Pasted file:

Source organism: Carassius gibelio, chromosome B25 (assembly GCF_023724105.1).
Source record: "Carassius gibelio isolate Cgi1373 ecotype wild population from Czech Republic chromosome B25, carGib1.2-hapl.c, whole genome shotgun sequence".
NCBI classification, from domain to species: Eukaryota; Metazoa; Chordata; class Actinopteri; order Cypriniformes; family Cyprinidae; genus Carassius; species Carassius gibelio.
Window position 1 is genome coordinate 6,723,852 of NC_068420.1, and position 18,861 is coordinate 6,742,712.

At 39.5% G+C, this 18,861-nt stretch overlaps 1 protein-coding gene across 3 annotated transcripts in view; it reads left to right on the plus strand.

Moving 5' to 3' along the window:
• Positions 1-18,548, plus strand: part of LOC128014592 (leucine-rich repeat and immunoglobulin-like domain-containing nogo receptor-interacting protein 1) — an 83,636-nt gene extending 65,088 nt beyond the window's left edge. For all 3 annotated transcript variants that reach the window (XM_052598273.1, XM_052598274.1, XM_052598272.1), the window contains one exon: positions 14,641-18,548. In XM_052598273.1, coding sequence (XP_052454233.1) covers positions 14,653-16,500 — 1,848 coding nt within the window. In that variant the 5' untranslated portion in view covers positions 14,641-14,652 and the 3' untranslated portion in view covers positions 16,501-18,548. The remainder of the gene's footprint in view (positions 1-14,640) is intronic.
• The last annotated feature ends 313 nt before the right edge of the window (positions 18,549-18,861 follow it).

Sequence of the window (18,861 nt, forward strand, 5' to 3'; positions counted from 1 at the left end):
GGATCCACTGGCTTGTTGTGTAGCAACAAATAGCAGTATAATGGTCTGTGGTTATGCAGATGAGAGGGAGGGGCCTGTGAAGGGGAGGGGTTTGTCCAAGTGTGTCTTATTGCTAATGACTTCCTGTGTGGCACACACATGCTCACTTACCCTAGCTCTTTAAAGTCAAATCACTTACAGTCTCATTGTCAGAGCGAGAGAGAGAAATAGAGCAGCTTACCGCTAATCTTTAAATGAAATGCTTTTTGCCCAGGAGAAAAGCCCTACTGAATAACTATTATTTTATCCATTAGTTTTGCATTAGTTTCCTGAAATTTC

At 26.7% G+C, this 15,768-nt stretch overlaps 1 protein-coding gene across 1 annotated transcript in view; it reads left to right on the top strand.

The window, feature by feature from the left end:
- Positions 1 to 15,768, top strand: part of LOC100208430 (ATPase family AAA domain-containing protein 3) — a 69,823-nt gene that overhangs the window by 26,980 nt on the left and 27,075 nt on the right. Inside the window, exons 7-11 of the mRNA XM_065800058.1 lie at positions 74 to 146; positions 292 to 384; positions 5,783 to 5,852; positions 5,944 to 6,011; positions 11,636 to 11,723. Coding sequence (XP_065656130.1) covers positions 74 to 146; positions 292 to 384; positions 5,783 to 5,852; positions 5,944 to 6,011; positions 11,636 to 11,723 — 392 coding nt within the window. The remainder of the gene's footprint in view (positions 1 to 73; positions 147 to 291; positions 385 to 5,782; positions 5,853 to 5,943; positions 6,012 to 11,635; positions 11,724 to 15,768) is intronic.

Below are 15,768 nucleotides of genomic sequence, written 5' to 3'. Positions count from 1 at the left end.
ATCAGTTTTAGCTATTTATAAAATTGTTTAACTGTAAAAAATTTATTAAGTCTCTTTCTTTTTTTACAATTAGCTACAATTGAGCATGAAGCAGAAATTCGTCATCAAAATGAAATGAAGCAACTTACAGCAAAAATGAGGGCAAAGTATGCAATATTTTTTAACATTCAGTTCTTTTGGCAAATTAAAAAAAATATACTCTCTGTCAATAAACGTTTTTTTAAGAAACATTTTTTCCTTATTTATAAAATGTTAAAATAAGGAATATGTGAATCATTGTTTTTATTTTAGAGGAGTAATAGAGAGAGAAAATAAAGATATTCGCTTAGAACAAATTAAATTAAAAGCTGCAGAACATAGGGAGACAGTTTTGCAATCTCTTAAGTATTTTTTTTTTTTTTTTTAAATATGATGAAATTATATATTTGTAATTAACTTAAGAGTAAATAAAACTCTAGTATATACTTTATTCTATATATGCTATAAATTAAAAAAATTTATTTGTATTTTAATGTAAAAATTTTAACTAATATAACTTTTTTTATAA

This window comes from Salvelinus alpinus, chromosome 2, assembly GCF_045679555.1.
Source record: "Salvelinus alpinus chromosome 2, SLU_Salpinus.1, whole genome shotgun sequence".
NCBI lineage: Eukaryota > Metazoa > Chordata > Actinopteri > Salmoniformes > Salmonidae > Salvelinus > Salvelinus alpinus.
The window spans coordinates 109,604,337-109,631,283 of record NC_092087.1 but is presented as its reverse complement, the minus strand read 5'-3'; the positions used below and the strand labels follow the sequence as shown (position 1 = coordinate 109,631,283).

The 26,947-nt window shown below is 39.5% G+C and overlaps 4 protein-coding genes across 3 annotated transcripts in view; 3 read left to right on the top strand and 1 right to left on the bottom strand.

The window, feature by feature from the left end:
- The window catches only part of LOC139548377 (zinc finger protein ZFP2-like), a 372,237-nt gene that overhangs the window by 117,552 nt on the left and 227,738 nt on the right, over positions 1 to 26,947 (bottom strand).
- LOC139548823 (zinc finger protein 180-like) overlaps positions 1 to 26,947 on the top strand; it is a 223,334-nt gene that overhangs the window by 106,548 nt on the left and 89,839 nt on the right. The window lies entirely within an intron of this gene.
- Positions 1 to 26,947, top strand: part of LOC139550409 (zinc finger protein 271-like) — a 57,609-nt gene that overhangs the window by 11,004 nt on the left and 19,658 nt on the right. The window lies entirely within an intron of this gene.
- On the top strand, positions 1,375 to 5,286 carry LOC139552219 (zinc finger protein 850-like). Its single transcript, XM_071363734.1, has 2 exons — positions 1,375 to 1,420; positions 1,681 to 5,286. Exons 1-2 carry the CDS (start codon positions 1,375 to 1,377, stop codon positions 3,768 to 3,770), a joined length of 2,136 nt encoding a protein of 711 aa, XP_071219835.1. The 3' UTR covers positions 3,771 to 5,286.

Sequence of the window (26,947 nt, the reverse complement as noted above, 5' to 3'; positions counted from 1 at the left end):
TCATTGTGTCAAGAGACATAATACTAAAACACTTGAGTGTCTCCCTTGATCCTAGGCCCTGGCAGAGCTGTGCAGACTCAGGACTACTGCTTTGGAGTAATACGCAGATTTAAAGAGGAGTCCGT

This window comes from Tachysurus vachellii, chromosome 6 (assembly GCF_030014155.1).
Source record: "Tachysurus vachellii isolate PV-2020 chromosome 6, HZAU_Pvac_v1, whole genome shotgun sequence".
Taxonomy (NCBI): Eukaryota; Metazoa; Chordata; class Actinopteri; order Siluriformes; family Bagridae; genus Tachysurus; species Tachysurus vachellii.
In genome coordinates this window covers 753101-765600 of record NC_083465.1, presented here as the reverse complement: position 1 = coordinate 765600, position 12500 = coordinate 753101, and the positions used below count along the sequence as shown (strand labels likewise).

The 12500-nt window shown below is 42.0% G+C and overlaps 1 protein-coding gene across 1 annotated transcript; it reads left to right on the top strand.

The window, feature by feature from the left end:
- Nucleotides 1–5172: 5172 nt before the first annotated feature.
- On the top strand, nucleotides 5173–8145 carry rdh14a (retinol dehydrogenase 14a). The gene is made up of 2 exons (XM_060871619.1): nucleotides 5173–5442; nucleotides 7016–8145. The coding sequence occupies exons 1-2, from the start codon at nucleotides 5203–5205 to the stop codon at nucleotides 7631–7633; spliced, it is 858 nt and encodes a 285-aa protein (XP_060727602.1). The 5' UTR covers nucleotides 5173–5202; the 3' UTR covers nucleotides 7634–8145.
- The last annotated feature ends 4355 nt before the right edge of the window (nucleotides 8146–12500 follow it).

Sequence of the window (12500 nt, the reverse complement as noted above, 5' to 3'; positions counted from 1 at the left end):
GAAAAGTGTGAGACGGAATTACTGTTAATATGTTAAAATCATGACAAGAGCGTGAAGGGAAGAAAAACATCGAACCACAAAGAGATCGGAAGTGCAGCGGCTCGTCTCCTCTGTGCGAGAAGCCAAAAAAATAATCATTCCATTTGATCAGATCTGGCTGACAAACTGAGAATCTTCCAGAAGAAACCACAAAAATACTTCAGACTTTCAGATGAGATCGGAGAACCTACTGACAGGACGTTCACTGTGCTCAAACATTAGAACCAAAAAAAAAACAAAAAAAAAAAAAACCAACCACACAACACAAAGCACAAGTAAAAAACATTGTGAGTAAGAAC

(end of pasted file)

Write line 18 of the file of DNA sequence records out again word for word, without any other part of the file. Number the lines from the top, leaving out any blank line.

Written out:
NCBI lineage: Eukaryota > Metazoa > Chordata > Actinopteri > Salmoniformes > Salmonidae > Salvelinus > Salvelinus alpinus.